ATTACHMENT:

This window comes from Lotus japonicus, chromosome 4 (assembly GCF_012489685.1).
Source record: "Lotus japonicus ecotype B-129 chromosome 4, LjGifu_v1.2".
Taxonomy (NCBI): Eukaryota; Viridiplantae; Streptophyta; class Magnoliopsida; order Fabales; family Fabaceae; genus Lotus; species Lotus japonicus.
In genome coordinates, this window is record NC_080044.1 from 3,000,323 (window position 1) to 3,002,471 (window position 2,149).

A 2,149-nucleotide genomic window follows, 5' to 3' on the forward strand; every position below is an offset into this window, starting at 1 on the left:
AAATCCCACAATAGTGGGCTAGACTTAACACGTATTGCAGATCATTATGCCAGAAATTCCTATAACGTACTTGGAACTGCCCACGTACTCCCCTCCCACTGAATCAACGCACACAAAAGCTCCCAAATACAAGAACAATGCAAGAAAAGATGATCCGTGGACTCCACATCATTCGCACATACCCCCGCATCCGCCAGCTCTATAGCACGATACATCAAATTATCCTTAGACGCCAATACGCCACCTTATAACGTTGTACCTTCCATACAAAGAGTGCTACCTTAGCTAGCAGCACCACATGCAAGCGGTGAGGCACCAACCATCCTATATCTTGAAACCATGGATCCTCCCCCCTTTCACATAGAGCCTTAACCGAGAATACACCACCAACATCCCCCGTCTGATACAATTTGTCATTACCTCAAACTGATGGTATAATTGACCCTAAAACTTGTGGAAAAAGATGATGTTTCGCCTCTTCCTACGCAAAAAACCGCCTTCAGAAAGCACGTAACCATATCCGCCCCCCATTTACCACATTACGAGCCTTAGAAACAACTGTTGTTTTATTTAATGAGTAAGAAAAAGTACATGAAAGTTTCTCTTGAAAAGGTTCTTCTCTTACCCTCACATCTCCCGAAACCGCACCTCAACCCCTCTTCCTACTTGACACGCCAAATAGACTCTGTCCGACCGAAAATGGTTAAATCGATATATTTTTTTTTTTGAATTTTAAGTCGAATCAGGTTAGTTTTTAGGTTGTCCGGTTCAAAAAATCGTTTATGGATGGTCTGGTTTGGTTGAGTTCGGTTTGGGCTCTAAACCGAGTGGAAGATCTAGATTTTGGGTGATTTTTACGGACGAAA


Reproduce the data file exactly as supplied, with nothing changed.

This window comes from Lotus japonicus, chromosome 4 (assembly GCF_012489685.1).
Source record: "Lotus japonicus ecotype B-129 chromosome 4, LjGifu_v1.2".
Taxonomy (NCBI): Eukaryota; Viridiplantae; Streptophyta; class Magnoliopsida; order Fabales; family Fabaceae; genus Lotus; species Lotus japonicus.
In genome coordinates, this window is record NC_080044.1 from 3,000,323 (window position 1) to 3,002,471 (window position 2,149).

A 2,149-nucleotide genomic window follows, 5' to 3' on the forward strand; every position below is an offset into this window, starting at 1 on the left:
AAATCCCACAATAGTGGGCTAGACTTAACACGTATTGCAGATCATTATGCCAGAAATTCCTATAACGTACTTGGAACTGCCCACGTACTCCCCTCCCACTGAATCAACGCACACAAAAGCTCCCAAATACAAGAACAATGCAAGAAAAGATGATCCGTGGACTCCACATCATTCGCACATACCCCCGCATCCGCCAGCTCTATAGCACGATACATCAAATTATCCTTAGACGCCAATACGCCACCTTATAACGTTGTACCTTCCATACAAAGAGTGCTACCTTAGCTAGCAGCACCACATGCAAGCGGTGAGGCACCAACCATCCTATATCTTGAAACCATGGATCCTCCCCCCTTTCACATAGAGCCTTAACCGAGAATACACCACCAACATCCCCCGTCTGATACAATTTGTCATTACCTCAAACTGATGGTATAATTGACCCTAAAACTTGTGGAAAAAGATGATGTTTCGCCTCTTCCTACGCAAAAAACCGCCTTCAGAAAGCACGTAACCATATCCGCCCCCCATTTACCACATTACGAGCCTTAGAAACAACTGTTGTTTTATTTAATGAGTAAGAAAAAGTACATGAAAGTTTCTCTTGAAAAGGTTCTTCTCTTACCCTCACATCTCCCGAAACCGCACCTCAACCCCTCTTCCTACTTGACACGCCAAATAGACTCTGTCCGACCGAAAATGGTTAAATCGATATATTTTTTTTTTTGAATTTTAAGTCGAATCAGGTTAGTTTTTAGGTTGTCCGGTTCAAAAAATCGTTTATGGATGGTCTGGTTTGGTTGAGTTCGGTTTGGGCTCTAAACCGAGTGGAAGATCTAGATTTTGGGTGATTTTTACGGACGAAA